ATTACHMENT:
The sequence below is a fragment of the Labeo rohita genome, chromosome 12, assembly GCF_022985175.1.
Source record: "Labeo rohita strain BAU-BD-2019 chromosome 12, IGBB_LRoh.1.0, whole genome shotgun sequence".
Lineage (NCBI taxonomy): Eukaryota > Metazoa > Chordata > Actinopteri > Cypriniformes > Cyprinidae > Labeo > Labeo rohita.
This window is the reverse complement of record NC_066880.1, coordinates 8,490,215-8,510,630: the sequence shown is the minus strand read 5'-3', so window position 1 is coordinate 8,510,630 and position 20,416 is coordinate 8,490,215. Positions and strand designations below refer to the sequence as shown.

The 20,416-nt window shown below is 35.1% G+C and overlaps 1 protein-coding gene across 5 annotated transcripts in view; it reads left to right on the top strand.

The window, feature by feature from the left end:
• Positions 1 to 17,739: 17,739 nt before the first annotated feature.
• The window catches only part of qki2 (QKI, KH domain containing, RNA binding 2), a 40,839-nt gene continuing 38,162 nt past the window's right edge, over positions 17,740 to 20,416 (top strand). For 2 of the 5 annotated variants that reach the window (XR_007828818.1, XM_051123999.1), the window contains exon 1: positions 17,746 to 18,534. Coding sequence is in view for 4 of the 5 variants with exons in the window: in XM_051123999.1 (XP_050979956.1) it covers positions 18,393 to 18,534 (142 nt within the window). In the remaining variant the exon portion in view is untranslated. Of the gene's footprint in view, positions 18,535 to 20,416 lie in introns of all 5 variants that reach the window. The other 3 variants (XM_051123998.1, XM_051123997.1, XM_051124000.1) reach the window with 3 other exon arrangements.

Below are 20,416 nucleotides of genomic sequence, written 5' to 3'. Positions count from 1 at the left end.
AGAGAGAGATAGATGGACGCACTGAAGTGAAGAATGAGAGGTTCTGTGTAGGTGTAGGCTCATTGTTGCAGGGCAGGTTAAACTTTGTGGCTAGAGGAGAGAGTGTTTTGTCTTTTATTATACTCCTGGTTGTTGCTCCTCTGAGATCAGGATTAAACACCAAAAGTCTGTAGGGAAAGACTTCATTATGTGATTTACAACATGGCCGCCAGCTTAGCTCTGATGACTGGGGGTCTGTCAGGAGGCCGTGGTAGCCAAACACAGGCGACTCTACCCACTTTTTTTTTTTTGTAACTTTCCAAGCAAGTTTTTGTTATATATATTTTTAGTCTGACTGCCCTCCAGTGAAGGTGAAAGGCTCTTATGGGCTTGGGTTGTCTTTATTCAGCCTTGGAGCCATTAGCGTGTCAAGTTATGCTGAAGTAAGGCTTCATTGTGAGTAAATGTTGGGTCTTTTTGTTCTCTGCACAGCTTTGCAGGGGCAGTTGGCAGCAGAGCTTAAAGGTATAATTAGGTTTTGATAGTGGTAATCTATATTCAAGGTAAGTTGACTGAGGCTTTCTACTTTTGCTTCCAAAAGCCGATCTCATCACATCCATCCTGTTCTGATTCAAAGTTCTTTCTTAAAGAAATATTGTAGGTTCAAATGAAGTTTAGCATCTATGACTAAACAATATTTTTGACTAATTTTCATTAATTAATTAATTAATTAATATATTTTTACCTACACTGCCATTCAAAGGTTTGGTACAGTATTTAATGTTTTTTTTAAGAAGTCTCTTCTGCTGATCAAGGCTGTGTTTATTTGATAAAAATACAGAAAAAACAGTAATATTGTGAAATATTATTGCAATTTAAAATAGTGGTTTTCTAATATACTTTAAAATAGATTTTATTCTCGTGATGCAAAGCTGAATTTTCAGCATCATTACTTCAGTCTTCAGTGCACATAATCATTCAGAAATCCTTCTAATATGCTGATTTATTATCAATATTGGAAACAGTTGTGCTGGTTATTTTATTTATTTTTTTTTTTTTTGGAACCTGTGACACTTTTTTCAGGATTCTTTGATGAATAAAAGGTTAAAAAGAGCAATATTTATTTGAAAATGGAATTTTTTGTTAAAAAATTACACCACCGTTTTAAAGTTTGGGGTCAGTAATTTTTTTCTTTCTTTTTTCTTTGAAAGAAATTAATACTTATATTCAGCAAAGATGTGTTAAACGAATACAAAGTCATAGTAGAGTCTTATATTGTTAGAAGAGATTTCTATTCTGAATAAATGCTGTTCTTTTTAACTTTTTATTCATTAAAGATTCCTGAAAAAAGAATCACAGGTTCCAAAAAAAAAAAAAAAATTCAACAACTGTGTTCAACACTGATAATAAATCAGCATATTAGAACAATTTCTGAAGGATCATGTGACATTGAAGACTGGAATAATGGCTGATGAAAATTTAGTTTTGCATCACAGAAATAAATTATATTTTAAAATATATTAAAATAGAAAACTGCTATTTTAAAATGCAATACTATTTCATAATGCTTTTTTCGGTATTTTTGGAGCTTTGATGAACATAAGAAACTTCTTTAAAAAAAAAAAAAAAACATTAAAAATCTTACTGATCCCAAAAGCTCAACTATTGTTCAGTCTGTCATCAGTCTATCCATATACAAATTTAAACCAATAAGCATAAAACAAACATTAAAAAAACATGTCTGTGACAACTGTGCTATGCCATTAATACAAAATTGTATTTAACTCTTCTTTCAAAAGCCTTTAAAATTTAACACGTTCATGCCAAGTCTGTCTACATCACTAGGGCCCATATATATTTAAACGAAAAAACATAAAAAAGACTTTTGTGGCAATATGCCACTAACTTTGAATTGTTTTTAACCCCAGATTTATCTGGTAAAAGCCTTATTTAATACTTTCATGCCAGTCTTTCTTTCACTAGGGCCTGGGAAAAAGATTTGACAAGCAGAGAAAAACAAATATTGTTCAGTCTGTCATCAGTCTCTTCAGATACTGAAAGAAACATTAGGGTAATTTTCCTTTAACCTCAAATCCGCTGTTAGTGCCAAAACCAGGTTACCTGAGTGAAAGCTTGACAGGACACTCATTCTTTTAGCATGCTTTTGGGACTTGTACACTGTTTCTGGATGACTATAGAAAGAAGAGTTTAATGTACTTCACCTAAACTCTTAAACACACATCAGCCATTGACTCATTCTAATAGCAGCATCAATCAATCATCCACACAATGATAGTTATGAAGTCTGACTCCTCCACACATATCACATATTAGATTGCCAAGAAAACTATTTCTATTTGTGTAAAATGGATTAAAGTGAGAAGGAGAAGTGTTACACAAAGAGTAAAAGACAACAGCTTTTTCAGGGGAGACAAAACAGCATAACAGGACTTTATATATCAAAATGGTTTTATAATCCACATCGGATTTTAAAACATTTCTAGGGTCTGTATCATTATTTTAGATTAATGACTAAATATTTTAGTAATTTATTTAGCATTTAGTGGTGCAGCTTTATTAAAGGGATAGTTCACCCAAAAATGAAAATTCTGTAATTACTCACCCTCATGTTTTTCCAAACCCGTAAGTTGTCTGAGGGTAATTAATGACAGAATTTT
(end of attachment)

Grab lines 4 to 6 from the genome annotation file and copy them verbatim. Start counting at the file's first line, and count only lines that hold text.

This window is the reverse complement of record NC_066880.1, coordinates 8,490,215-8,510,630: the sequence shown is the minus strand read 5'-3', so window position 1 is coordinate 8,510,630 and position 20,416 is coordinate 8,490,215. Positions and strand designations below refer to the sequence as shown.

The 20,416-nt window shown below is 35.1% G+C and overlaps 1 protein-coding gene across 5 annotated transcripts in view; it reads left to right on the top strand.

The window, feature by feature from the left end: